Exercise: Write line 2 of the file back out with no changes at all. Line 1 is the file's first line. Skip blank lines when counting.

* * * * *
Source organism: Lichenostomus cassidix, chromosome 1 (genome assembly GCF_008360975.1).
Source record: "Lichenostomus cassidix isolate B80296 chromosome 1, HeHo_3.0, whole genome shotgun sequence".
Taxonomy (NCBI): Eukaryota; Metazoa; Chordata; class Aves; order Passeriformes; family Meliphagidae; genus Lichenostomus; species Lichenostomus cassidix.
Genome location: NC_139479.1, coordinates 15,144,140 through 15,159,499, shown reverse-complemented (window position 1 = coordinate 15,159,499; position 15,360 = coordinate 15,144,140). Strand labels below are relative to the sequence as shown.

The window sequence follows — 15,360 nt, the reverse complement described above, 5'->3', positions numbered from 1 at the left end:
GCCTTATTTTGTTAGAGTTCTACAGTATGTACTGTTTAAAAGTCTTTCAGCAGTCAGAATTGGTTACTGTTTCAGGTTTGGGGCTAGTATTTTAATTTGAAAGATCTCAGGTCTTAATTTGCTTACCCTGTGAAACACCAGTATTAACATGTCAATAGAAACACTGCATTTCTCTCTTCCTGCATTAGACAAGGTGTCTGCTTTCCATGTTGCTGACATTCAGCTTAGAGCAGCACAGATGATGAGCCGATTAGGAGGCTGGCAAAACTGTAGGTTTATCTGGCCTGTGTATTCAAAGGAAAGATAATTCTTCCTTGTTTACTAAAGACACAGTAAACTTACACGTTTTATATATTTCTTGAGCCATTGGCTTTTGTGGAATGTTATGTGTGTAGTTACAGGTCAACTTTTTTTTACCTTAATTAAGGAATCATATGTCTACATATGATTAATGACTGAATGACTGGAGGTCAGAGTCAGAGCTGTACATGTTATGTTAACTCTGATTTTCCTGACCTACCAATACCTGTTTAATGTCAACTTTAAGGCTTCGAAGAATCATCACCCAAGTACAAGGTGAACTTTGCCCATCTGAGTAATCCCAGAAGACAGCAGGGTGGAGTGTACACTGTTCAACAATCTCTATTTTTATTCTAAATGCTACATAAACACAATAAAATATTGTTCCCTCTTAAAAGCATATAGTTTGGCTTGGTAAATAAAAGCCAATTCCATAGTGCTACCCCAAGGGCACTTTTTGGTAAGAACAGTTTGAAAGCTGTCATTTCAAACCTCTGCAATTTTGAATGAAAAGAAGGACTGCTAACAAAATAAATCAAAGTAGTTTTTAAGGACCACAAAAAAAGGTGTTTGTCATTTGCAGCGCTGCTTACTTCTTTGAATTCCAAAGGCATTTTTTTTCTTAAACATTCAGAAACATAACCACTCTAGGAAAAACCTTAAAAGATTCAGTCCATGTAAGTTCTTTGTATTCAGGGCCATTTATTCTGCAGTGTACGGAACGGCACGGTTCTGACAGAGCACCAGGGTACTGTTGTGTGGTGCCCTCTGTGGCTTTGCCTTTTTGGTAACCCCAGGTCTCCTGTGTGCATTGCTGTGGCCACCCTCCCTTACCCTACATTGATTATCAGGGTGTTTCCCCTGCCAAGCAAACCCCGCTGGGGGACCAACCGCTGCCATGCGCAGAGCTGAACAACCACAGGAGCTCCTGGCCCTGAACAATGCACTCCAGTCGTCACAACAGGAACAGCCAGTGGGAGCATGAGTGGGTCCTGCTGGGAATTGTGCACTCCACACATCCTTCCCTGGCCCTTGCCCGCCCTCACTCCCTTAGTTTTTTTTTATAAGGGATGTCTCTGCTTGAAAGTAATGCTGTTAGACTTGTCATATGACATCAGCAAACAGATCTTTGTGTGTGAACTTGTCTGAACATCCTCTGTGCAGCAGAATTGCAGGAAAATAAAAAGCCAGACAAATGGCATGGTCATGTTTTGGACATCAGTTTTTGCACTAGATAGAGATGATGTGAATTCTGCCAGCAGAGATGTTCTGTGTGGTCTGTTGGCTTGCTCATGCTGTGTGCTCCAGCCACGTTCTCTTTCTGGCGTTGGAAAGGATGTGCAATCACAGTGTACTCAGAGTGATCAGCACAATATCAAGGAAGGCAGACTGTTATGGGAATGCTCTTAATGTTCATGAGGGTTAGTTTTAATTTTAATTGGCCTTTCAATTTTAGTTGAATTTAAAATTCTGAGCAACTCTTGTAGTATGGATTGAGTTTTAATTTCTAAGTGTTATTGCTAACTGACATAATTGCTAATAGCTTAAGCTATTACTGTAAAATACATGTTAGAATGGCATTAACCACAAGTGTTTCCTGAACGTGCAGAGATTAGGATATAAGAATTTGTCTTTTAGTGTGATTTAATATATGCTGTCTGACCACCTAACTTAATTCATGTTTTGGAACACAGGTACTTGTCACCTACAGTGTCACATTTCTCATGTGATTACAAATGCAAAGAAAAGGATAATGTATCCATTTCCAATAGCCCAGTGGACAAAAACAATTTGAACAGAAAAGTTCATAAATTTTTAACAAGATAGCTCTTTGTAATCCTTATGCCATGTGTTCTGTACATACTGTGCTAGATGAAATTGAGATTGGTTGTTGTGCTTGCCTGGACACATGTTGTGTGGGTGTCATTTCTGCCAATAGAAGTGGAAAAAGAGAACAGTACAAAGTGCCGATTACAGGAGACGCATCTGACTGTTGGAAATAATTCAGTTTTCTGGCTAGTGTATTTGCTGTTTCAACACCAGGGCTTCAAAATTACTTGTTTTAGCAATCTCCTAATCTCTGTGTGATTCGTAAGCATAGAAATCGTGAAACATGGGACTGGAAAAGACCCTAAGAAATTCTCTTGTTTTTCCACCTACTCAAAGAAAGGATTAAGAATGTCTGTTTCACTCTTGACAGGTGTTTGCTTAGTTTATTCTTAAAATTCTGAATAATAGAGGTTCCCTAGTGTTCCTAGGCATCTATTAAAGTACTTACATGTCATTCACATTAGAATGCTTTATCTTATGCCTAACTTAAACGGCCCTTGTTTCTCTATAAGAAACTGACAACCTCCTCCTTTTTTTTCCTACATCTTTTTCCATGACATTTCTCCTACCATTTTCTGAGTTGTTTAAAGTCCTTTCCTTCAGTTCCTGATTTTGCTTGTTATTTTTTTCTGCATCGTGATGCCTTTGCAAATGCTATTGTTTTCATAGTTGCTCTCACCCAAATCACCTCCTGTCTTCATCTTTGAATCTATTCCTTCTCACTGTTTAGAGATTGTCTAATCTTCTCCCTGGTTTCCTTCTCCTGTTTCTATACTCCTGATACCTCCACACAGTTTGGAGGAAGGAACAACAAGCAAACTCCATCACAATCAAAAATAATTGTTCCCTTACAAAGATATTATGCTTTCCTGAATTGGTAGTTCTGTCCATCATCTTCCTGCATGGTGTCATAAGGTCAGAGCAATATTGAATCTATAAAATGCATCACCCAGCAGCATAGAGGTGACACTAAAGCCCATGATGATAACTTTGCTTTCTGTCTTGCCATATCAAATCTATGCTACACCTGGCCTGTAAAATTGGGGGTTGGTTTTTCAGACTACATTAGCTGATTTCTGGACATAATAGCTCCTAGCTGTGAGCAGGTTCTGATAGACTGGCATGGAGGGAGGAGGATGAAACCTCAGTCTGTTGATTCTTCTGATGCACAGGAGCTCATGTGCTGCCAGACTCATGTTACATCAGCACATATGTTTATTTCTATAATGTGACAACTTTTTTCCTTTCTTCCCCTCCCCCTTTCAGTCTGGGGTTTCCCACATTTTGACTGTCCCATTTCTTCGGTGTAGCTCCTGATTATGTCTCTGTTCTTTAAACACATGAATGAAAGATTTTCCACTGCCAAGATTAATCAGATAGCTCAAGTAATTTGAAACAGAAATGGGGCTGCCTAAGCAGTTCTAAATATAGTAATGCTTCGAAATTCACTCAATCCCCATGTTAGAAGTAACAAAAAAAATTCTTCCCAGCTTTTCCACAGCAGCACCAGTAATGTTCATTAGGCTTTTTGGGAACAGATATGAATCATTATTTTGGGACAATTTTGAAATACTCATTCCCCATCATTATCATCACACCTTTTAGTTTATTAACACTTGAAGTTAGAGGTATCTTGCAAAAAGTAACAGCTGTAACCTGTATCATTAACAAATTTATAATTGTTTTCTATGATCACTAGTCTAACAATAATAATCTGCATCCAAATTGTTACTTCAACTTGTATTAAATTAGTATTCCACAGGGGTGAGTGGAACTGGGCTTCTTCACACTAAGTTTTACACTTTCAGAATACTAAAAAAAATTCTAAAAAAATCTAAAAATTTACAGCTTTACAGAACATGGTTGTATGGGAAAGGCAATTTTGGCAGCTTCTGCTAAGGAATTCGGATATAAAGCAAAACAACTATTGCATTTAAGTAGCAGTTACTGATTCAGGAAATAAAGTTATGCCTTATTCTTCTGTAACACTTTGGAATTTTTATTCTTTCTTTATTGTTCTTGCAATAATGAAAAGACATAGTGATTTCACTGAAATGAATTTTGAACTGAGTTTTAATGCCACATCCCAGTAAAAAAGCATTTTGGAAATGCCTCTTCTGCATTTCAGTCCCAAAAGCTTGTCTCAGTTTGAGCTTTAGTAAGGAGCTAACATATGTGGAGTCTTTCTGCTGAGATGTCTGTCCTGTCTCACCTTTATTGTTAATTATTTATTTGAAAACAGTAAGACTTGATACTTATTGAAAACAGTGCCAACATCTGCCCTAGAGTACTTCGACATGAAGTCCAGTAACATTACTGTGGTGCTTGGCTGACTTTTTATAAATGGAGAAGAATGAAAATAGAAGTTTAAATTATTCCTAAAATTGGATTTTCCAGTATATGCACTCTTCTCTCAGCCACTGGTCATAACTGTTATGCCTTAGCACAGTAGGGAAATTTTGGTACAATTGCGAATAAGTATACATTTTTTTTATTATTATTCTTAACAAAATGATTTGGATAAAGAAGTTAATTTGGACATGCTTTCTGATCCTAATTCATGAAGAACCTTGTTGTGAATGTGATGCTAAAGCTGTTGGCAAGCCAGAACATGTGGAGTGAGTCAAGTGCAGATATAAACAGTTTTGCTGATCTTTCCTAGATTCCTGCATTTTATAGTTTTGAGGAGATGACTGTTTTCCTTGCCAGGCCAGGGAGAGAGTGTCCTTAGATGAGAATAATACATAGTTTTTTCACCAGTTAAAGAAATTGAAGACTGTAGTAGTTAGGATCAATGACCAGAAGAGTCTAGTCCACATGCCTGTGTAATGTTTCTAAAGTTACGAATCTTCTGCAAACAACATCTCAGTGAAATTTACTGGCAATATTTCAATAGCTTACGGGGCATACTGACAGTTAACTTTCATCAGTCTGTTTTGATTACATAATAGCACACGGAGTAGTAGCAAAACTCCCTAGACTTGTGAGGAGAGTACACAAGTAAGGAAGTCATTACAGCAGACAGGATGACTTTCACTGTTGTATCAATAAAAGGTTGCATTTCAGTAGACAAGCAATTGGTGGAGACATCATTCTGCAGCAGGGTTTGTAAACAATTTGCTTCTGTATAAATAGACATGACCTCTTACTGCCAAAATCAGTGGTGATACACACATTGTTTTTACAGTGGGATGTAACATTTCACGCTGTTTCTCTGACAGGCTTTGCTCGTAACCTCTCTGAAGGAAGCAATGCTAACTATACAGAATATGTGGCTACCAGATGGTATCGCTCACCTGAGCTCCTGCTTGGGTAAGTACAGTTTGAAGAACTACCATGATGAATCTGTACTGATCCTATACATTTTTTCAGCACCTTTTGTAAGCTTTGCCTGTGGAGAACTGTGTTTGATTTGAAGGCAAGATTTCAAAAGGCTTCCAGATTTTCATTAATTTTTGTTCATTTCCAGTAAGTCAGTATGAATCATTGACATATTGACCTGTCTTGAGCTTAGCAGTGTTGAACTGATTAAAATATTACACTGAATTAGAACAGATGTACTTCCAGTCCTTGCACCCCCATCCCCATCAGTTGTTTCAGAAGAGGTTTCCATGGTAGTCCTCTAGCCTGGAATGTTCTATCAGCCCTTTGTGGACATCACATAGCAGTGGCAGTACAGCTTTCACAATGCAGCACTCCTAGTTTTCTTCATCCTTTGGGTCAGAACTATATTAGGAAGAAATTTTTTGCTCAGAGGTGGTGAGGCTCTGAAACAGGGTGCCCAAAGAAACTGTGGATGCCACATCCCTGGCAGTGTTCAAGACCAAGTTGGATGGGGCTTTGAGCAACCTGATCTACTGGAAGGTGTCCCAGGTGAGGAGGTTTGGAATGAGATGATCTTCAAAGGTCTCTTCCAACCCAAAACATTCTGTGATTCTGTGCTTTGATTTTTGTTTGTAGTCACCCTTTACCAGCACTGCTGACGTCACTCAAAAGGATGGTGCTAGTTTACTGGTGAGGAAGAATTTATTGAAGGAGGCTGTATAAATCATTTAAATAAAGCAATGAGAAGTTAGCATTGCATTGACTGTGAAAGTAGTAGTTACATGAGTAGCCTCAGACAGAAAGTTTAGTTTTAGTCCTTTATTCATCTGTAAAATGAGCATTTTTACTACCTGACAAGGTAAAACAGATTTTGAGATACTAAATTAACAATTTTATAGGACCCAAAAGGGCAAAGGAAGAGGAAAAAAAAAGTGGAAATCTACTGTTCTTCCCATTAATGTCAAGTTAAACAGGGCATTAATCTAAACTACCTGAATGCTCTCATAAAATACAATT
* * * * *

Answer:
Source record: "Lichenostomus cassidix isolate B80296 chromosome 1, HeHo_3.0, whole genome shotgun sequence".